Malheur

Wildlife

brochure Malheur - Wildlife

Wildlife at Malheur National Wildlife Refuge (NWR) in Oregon. Published by the U.S. Fish & Wildlife Service (USFWS).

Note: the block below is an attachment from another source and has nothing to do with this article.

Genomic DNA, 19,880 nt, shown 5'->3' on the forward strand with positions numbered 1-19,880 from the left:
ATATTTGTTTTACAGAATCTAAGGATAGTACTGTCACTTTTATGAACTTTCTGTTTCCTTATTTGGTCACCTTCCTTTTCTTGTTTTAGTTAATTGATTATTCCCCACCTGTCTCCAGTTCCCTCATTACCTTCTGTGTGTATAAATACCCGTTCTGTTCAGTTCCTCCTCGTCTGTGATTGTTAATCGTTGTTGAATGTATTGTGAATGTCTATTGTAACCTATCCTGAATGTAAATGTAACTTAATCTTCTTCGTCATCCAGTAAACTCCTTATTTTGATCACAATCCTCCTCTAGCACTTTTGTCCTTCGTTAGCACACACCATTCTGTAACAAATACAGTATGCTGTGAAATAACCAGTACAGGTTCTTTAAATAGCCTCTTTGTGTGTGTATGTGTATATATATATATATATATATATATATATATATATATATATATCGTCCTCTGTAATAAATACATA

U.S. Fish & Wildlife Service Tualatin River National Wildlife Refuge Watchable Wildlife Welcome to Tualatin River NWR Tualatin River National Wildlife Refuge means different things to different creatures. For some it's a place where they raise their young, and others just a stopover during migration. It's also a place that some only spend the winter, and to others, it is a year-round home. Established in 1992, the Refuge is located within the floodplain of the Tualatin River basin near Sherwood, Oregon. Refuge habitats are varied and include rivers and streams, seasonal and forested wetlands, riparian areas, grasslands, and forested uplands. An important breeding area for neotropical migratory songbirds, the Refuge also supports a significant breeding population of wood ducks and hooded mergansers. There is something to experience in every season. From thousands of waterfowl in the winter to breeding songbirds in summer, the Refuge is ever changing. Enjoying the Refuge's Wildlife We encourage you to explore the beauty of this area and stop, look, and listen to the abundant wildlife that call it home. The Refuge is a place where wildlife comes first so think of yourself as a visitor to their home. You will be a more successful wildlife observer if you: move slowly, talk softly, use binoculars, and leave only footprints behind. The wildlife species in this brochure have been grouped into four categories: birds, mammals, amphibians, and reptiles. Red-tailed hawks can be seen and heard soaring the open spaces over the Refuge Enjoying the Refuge's Birdlife Getting the Most from Your Visit Numbers and species of birds you will see here varies according to season, with the greatest numbers present from October to May. Heavy migrations of waterfowl occur during fall and winter. They come here to feed on wetland plants when their northern breeding grounds freeze over. Then, as water levels in the wetlands are drawn down in the spring, a wide variety of shorebirds are attracted to our invertebrate filled mudflats. When the wetlands dry out in spring and summer, songbirds arrive to breed and take shelter on the Refuge. Binoculars or spotting scopes are helpful for observing birds and a good field guide will help you identify what you see. You will see more birds if you time your visit for early morning or evening hours. Sit quietly and wait for the birds to come to you. When looking at a bird, pay close attention to characteristics such as color, size, shape, wing, and head markings. Always observe first and then refer to your identification book, because the bird may move out of sight quickly. This is especially true of perching birds. Also, be sure to listen for their calls and sounds. Take note of the type of habitat in which you see the bird, and where in the habitat they are likely to be found – canopy, tree trunk, brushy areas, open water, or ground area. You Can Help Seasons Sp - Spring, March through May S - Summer, June through August F - Fall, September through November W - Winter, December through February Seasonal Abundance Codes a - Abundant – species very numerous and easily seen or heard in suitable habitat. c - Common – species likely to be seen or heard in suitable habitat. u - Uncommon – usually present but may not be seen or heard in suitable habitat. o - Occasional – seen or heard only a few times a season in suitable habitat. r - Rare – may not be seen or heard every year in suitable habitat. Notes e t s b - Endangered Threatened Special of concern Breeding – confirmed or presumed to breed and/or nest on the Refuge. x - Accidental The following list of birds contains species that have been recorded on Tualatin River NWR. The common name and taxonomic order used in this list follows that appearing in the 7th edition of the American Ornithologist's Union Check List of North American Birds, published in 1998, and subsequent revisions. Since the establishment of the Refuge, the number of bird species seen here has quadrupled. We are still discovering species that are returning to the area. Keep notes – you may help us record the return of a species to the Tualatin River Valley! Northern pintail Birds of Tualatin River NWR Common Name Common Name Sp S F W N Grebes Pied-billed Grebe c c c c Horned Grebe r Red-necked Grebe r Eared Grebe r Western Grebe r Cormorants Double-crested Cormorant u c u Ibises and Spoonbills White-faced Ibis u u x c Bitterns, Herons and Egrets American Bittern o o Great Blue Heron c c c c Great Egret u u u u Snowy Egret Green Heron u New World Vultures Turkey Vulture b b x sx u Swans, Geese and Ducks Greater White-fronted Goose o o o Tule White-fronted Goose Snow Goose r r Ross’s Goose r Black Brant r Aleutian Canada Goose Cackling Canada Goose u a a Taverner's Canada Goose u c a Western Canada Goose c c a a Dusky Canada Goose o o u Lesser Canada Goose u c c Tundra Swan u u Wood Duck u c c u Gadwall c u o o Eurasian Wigeon o u u American Wigeon c a a Mallard a a a a Blue-winged Teal u c o Cinnamon Teal c c o x x F Northern Shoveler c u c Northern Pintail c o a Green-winged Teal u r a Canvasback o o Redhead r Ring-necked Duck c a Lesser Scaup u r Bufflehead c o c Common Goldeneye Hooded Merganser u u u Common Merganser r r Ruddy Duck u r u W N c a a o c o c r u r c Osprey, Kites, Hawks and Eagles Osprey o o Bald Eagle u o u c Northern Harrier u u c u Sharp-shinned Hawk u u Cooper’s Hawk u u u u Red-shouldered Hawk Red-tailed Hawk c c c c Rough-legged Hawk r Falcons and Caracaras American Kestrel Merlin Peregrine Falcon u u r u c r u c r c Gallinaceous Birds Ring-necked Pheasant c c c c California Quail c c c c Northern Bobwhite b b b b b b Sp S California quail © Morris b b b b t b x b b b b x Common Name Sp S F W N Rails Virginia Rail Sora American Coot u u c u u c u o u o r c Cranes Sandhill Crane Plovers Black-bellied Plover Semipalmated Plover Killdeer o o a Stilts and Avocets Black-necked Stilt r a © Morris Sp S F W N r Skuas, Jaegers, Gulls and Terns Bonaparte’s Gull r Mew Gull u California Gull r Caspian Tern r Forster’s Tern r Black Tern sx u Pigeons and Doves Rock Pigeon Band-tailed Pigeon u Mourning Dove c u Sandpipers and Phalaropes Greater Yellowlegs c o u Lesser Yellowlegs o Solitary Sandpiper r r Spotted Sandpiper u c Long-billed Curlew Marbled Godwit Western Sandpiper o o Least Sandpiper u o Pectoral Sandpiper Sharp-tailed Sandpiper Dunlin u o Stilt Sandpiper Short-billed Dowitcher o Long-billed Dowitcher c o Wilson’s Snipe u u o o Wilson’s Phalarope o r Red-necked Phalarope o Red Phalarope Mourning dove Common Name b b b b b x x x x x b x o c u o b u Barn Owls Barn Owl u u u b Typical Owls Western Screech-Owl Great Horned Owl Short-eared Owl u u u u u u r u u r b b Swifts Vaux’s Swift c c b Hummingbirds Anna’s Hummingbird r Rufous Hummingbird u u b Kingfishers Belted Kingfisher c c c c b Woodpeckers Red-breasted Sapsucker Downy Woodpecker Hairy Woodpecker Northern Flicker Pileated Woodpecker o c o c u o c o c u o c o c u o c o c u b b Tyrant Flycatchers Olive-sided Flycatcher u u Western Wood-Pewee u u Willow Flycatcher u u Pacific-slope Flycatcher c c Say’s Phoebe r Western Kingbird o Eastern Kingbird b b s b b x Common Name Shrikes Northern Shrike Sp S F W N o o o Vireos Cassin’s Vireo o Hutton’s Vireo Warbling Vireo o u o b Common Name b c u b Starlings European Starling c c c b Wagtails and Pipits American Pipit o o Waxwings Cedar Waxwing u u c c o o c c o o r o u o o r u u u c b b b Swallows Tree Swallow Violet-green Swallow Northern Rough-winged Swallow Bank Swallow Cliff Swallow Barn Swallow c c a c o u c u u u a c b b Titmice and Chickadees Black-capped Chickadee Chestnut-backed Chickadee c c c c c c c c b b Wood Warblers Orange-crowned Warbler Yellow Warbler Yellow-rumped Warbler Black-throated Gray Warbler Townsend’s Warbler Common Yellowthroat Wilson’s Warbler Yellow-breasted Chat Bushtits Bushtit u u u u b Tanagers Western Tanager Nuthatches Red-breasted Nuthatch White-breasted Nuthatch c r c r c r c r b Creepers Brown Creeper u u u u b Wrens Bewick’s Wren House Wren Winter Wren Marsh Wren c u u u c u u u c c u u u u o b b b b Kinglets Golden-crowned Kinglet Ruby-crowned Kinglet u u u u u u u b b b W N r u c c u u c F Thrushes Western Bluebird c c Swainson’s Thrush u u American Robin a a c Varied Thrush Crows, Jays and Magpies Steller’s Jay Western Scrub-Jay American Crow u c c Sp S a b u Common yellowthroat Common Name Sp S F W N Sparrows and Towhees Spotted Towhee Chipping Sparrow Savannah Sparrow Fox Sparrow Song Sparrow Lincoln’s Sparrow White-throated Sparrow White-crowned Sparrow Golden-crowned Sparrow Dark-eyed Junco c c c c o c c u u u c c c c o o u u o c u c c Cardinals, Grosbeaks and Allies Black-headed Grosbeak Lazuli Bunting c u b b b b u u Blackbirds and Orioles Red-winged Blackbird c c Western Meadowlark Yellow-headed Blackbird r Brewer’s Blackbird c c Brown-headed Cowbird c c Bullock’s Oriole o Finches Purple Finch House Finch Red Crossbill Pine Siskin Lesser Goldfinch American Goldfinch Evening Grosbeak c u r u o u o c o Old World Sparrows House Sparrow u u c c c o c o b c c u b b u c b u u b Northern shovelers use specially designed holes on the edge of their bills to filter food out of the water Mammals of Tualatin River NWR All mammals listed are considered resident species with the exception of the bats, which migrate seasonally. Pouched Mammals Opossum (family Didelphiidae) Virginia opossum Shrews and Moles Shrews (family Soricidae) Vagrant shrew Dusky shrew Pacific water shrew Trowbridge’s shrew Moles (family Talpidae) Shrew-mole Townsend’s mole Coast mole Bats Evening Bats (family Vespertilionidae) Little brown myotis Yuma myotis Long-eared myotis Long-legged myotis California myotis Silver-haired bat Red bat Big brown bat Hoary bat Townsend’s big-eared bat Pikas, Rabbits and Hares Rabbits and Hares (family Leporidae) Brush rabbit Snowshoe hare Rodents Squirrels (family Sciuridae) California ground squirrel Townsend’s chipmunk Western grey squirrel Fox squirrel Douglas squirrel (Chickaree) Northern flying squirrel Pocket Gophers (family Geomyidae) Western pocket gopher Beaver (family Castoridae) Beaver New World Rats and Mice (family Cricetidae) Deer mouse Bushy-tailed woodrat Western red-backed vole White-footed vole Red tree vole Townsend’s vole Long-tailed vole Oregon vole Muskrat Old World Rats and Mice (family Muridae) Black rat Norway rat House mouse Jumping Mice (family Zapodidae) Pacific jumping mouse New World Porcupines (family Erethizontidae) Porcupine Nutria (family Capromyidae) Nutria Little brown myotis © Morris Carnivores Wolves, Foxes and the Coyote (family Canidae) Coyote Red fox Raccoon, Ringtail and Coati (family Procyonidae) Raccoon Weasels, Skunks, Badgers, Otters and Allies (family Mustelidae) Ermine Long-tailed weasel Mink Western spotted skunk Striped skunk River Otter Cats (family Felidae) Mountain lion Bobcat Hoofed Mammals Deer (family Cervidae) Elk Black-tailed deer Look for black-tailed deer feeding along forest edges at dawn and dusk Amphibians of Tualatin River NWR Reptiles of Tualatin River NWR The name amphibian means "double life" and refers to the fact that most amphibians spend part of the year on land but return to water to breed. It also reflects the change of an aquatic tadpole to a terrestrial adult frog or toad. In the spring and early summer look for them gathering in shallow ponds where they mate and lay eggs. Reptiles are egg laying animals that are protected by scales or horny plates. Look for them in grassy areas on the refuge. The exception are the turtles which are found near water. Salamanders Northwestern salamander Long-toed salamander Pacific giant salamander Rough-skinned newt Dunn’s salamander Western red-backed salamander Ensatina Clouded salamander Oregon slender salamander Lizards Northern alligator lizard Western fence lizard Western skink Frogs and Toads Tailed frog Western toad Pacific treefrog Northern red-legged frog Bullfrog Rough-skinned newts are one of the most poisonous animals known to science. Their only predators are garter snakes, which have adapted to barely tolerate the toxins contained on the newts' skin. Turtles Painted turtle Western pond turtle Snakes Rubber boa Yellow-bellied racer Sharptail snake Ringneck snake Pacific gopher snake Western terrestrial garter snake Northwestern garter snake Common garter snake Tualatin River National Wildlife Refuge 16507 SW Roy Rogers Road Sherwood, Oregon 97140 Telephone: 503/590 5811 FAX: 503/590 6702 U.S. Fish & Wildlife Service http://www.fws.gov Refuge Information 1 800/344 WILD Cover photo black-capped chickadee All photographs © Ed Bustya June 2006